First off, it's called "Flanders", and people who live there are called "Flemish", and they're "Flemings". Why they aren't Flanderish Flanderings, I dunno. (But anyway it's a good thing the country isn't "Flem".)

The Flemish apparently speak Dutch (not to be confused with "Deutsch", which is German for "German", which the Flemish also speak), as well as "Flemish dialects" (dialects of Flemish or of Dutch, I'm not clear).

But that's just the start of it. It turns out this country is actually in Belgium. Which suggests that it isn't, strictly speaking, a country. But it does have a Parliament, and a President, and 5 provinces, and 308 municipalities.

Turning to the good old CIA World Factbook for clarification, we find that Belgium in fact has ten provinces and three regions. One of the regions is Flanders (which, as mentioned above, itself has five provinces and three hundred and eight municipalities). Belgium apparently used to be part of Holland (and/or the Netherlands), but in 1830 they split apart, because the situation was just too confusing.

Things aren't all that simple now; the CIA notes with awe that Belgium has "three levels of government (federal, regional, and linguistic community) with a complex division of responsibilities; this reality leaves six governments each with its own legislative assembly". Cool, eh? Compact, too! As the CIA puts it for us ignorant Yanks: "about the size of Maryland".

(The CIA seems to be getting into the swing of things themselves; for instance when quoting the amount of irrigated land in Belgium, they give a figure that "includes Luxembourg", which I had the impression was a different country altogether. "Note: population figures for Chicago include that part of George's Bend, Utah north of Main Street.")

A crowning touch, of course, is that the people in the southern part of Belgium are Walloons. But I'm afraid to look up what language they speak, or what the place where they live is actually called, or how many different governments they have.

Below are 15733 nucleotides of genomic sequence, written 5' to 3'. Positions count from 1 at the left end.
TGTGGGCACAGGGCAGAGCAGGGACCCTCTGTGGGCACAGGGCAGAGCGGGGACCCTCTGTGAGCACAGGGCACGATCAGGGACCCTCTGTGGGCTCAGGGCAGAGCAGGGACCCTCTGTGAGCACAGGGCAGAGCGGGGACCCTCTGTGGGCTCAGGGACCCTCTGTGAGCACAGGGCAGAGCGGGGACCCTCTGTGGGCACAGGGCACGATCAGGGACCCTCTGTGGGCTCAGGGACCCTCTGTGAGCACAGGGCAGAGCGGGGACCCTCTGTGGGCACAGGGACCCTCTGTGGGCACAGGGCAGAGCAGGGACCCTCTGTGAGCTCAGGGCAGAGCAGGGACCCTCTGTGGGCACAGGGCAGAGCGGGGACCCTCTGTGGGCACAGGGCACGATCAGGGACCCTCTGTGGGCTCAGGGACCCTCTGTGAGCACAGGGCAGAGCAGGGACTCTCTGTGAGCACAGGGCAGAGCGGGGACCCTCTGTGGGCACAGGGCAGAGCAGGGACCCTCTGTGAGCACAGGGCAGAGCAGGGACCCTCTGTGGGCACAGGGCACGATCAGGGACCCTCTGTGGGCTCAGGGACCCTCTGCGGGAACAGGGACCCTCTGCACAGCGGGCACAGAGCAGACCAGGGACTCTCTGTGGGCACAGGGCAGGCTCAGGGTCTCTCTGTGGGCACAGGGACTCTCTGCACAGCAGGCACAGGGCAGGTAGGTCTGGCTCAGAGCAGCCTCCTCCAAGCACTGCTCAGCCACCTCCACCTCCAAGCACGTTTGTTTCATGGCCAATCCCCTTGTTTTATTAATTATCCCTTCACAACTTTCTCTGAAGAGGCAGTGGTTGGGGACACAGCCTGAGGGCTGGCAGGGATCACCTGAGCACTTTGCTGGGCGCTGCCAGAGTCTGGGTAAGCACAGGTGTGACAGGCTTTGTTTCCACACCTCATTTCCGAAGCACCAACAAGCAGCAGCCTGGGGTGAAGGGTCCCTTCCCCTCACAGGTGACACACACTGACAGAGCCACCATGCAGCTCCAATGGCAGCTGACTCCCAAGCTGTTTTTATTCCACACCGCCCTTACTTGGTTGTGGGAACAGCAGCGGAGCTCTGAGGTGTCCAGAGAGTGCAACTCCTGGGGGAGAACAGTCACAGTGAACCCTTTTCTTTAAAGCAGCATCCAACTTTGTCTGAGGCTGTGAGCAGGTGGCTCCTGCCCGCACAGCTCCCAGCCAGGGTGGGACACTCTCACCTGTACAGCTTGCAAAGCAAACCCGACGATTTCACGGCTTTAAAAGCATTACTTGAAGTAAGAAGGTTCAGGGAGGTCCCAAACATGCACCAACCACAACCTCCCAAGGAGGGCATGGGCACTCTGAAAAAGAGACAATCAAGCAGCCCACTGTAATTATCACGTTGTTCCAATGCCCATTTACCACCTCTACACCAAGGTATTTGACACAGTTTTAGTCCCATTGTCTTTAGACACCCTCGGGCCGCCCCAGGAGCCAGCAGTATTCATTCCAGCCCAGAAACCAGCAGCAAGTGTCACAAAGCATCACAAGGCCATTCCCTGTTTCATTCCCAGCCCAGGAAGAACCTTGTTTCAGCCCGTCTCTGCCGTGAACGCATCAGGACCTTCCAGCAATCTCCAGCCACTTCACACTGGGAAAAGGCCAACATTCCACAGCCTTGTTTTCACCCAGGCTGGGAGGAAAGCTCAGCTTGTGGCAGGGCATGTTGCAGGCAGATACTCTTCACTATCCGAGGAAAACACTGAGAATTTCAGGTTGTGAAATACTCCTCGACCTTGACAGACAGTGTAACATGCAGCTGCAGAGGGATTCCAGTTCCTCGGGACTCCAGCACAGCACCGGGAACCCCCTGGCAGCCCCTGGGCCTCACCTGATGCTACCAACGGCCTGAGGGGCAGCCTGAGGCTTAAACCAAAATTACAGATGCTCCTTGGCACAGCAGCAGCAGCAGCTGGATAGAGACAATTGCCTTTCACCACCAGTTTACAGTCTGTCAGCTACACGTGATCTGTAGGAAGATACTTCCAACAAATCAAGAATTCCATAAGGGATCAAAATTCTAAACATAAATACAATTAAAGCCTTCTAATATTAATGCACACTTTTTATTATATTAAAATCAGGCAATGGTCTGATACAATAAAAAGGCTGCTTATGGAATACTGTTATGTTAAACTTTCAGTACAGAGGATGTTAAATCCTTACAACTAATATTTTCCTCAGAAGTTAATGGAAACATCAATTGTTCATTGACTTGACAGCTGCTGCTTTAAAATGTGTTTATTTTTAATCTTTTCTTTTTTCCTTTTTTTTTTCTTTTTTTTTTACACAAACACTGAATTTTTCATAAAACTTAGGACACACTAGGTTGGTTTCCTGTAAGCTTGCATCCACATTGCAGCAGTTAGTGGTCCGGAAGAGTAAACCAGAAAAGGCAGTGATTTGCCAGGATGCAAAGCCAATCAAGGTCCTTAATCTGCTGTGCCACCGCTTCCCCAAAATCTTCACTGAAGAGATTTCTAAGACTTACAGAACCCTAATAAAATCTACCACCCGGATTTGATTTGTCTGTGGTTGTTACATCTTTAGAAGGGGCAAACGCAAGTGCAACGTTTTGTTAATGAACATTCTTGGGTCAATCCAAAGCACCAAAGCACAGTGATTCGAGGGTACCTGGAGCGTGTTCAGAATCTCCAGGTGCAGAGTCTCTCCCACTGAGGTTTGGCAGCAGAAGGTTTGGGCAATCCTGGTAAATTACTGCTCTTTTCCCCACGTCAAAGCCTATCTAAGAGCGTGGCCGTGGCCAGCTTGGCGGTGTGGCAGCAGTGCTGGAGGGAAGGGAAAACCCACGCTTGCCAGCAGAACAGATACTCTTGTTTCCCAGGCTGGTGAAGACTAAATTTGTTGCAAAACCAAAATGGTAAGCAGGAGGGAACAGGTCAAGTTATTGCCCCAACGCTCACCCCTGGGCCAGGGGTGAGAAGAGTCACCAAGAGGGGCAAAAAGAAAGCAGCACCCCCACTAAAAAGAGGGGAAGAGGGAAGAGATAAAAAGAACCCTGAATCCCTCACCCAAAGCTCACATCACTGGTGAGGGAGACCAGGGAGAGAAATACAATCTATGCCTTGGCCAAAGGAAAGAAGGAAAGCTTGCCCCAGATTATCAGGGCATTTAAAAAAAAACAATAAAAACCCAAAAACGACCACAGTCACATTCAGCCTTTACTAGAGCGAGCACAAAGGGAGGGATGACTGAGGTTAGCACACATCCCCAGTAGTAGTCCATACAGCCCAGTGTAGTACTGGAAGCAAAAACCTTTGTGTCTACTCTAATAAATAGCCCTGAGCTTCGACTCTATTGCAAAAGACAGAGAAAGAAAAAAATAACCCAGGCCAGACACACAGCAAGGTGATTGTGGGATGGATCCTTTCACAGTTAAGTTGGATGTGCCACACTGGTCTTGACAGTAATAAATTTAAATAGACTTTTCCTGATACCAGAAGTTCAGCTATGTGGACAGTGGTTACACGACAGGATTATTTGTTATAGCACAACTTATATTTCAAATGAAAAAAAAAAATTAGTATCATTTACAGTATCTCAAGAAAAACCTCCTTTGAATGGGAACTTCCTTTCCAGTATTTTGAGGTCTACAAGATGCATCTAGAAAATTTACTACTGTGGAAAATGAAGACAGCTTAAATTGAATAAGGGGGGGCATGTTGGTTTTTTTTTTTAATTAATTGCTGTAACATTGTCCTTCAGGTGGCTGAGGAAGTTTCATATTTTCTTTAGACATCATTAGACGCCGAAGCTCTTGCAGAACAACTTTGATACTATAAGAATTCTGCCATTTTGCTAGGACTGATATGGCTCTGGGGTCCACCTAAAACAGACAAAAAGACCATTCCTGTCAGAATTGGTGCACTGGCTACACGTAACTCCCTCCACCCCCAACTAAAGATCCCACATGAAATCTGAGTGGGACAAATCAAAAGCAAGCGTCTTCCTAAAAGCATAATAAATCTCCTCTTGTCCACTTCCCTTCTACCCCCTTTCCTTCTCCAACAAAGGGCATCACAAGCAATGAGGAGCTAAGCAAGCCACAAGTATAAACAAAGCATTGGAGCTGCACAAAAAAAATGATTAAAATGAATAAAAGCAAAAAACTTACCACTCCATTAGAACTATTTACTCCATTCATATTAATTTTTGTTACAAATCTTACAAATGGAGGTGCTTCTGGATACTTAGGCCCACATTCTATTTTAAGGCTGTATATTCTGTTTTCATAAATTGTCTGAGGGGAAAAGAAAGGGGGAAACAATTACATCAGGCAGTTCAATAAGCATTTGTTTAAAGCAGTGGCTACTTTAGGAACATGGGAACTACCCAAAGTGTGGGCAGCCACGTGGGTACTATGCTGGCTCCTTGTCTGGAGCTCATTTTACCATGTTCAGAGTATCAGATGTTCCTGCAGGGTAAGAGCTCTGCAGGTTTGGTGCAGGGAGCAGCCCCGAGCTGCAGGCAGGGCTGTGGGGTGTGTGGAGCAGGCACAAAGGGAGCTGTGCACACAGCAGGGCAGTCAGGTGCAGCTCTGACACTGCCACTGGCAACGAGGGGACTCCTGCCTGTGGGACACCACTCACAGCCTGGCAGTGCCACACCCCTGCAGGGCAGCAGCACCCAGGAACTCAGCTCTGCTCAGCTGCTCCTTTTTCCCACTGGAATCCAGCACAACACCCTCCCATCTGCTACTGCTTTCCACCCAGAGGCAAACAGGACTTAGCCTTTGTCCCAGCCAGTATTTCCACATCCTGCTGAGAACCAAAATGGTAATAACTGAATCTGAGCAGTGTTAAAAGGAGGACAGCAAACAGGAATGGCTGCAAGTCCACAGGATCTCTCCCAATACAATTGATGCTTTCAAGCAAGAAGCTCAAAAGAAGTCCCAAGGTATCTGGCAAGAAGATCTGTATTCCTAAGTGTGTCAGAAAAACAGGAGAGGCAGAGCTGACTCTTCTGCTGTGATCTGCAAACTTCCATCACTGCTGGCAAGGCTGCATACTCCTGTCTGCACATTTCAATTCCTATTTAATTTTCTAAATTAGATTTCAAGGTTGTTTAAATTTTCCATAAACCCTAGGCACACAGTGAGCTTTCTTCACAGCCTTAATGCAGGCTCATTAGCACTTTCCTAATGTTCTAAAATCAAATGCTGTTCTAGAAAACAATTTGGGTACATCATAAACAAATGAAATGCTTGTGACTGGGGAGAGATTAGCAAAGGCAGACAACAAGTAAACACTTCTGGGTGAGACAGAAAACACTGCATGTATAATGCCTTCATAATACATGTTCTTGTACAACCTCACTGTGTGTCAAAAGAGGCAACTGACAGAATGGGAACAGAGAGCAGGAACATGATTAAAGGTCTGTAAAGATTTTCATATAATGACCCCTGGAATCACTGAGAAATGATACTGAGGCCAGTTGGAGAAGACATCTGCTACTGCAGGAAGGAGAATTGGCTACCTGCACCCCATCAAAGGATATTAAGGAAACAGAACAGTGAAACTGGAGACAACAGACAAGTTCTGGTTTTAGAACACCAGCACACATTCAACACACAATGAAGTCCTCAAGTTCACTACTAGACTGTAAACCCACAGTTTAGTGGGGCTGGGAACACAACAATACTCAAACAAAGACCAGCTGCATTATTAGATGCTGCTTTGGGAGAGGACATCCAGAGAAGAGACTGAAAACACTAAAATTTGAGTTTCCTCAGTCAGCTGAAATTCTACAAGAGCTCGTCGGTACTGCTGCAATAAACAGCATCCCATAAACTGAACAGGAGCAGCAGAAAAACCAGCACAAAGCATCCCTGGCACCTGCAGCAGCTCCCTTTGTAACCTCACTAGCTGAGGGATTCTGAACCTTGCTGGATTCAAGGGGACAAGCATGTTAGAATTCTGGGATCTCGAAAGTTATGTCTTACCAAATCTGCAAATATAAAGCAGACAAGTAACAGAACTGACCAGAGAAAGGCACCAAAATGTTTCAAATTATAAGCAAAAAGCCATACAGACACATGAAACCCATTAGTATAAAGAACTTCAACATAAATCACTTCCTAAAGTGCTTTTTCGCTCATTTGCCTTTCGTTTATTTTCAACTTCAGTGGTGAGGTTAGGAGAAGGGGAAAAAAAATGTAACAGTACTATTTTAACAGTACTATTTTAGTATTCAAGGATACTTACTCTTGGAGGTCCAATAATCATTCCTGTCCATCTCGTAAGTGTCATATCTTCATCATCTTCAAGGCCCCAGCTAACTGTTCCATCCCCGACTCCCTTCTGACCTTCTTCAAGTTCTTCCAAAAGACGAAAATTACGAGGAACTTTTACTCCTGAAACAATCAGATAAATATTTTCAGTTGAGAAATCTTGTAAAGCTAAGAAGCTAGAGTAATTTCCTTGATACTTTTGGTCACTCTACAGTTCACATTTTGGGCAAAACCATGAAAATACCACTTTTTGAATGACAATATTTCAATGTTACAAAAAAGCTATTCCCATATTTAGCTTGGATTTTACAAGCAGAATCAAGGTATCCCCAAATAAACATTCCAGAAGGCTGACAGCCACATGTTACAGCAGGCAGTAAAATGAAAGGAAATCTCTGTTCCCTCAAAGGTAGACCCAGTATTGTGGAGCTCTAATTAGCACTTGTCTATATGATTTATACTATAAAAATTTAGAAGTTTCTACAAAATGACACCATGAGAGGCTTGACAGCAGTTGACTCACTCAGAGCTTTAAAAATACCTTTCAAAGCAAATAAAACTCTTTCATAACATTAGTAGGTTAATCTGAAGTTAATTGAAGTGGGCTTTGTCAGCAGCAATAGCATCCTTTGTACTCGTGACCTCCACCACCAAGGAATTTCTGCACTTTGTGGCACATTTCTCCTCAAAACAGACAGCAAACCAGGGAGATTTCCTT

Odd place, Europe. Full of what we information technologists call "legacy".

Medley points to an interesting interview with Richard Clarke in Salon, where he says various things about the administrations attempts to discredit him. And in a related story comments insightfully

Sometimes, I think that the no one has informed this White House of the existence of a thing called Google, much less Lexis-Nexis.

(See handy list of administration claims constrasted with reality.) But you've seen that on the news, and you're getting tired of it.

A casual comment about the Left and the Right the other day draws some reader response:

"mean people with plausible economic ideas"? And here I thought that fun tax law change was pure silliness. :)

Well, yeah, I oversimplified. Certainly most economic ideas publicly endorsed by the Left or the Right are completely implausible. But my impression has been that the few plausible ones are generally associated with the Right. On the other hand, another reader chimes in:

And yet the country (in the past hundredish years, at least; as long as modern conceptions of Right and Left obtain) does better by almost every conceivable marker when a Left-aligned party is in power than a Right. Granted, you could argue that it's usually the Right side of the Left-aligned party that's in power, but still: your idea that the Right is composed of mean people with plausible ideas about economics doesn't seem to be borne out in real life.

Interesting claim! Is there a website somewhere with the data, nicely arranged and laid out, and with pointers to the best rebuttals? (I like my politics presented in the form of TV dinners when possible.)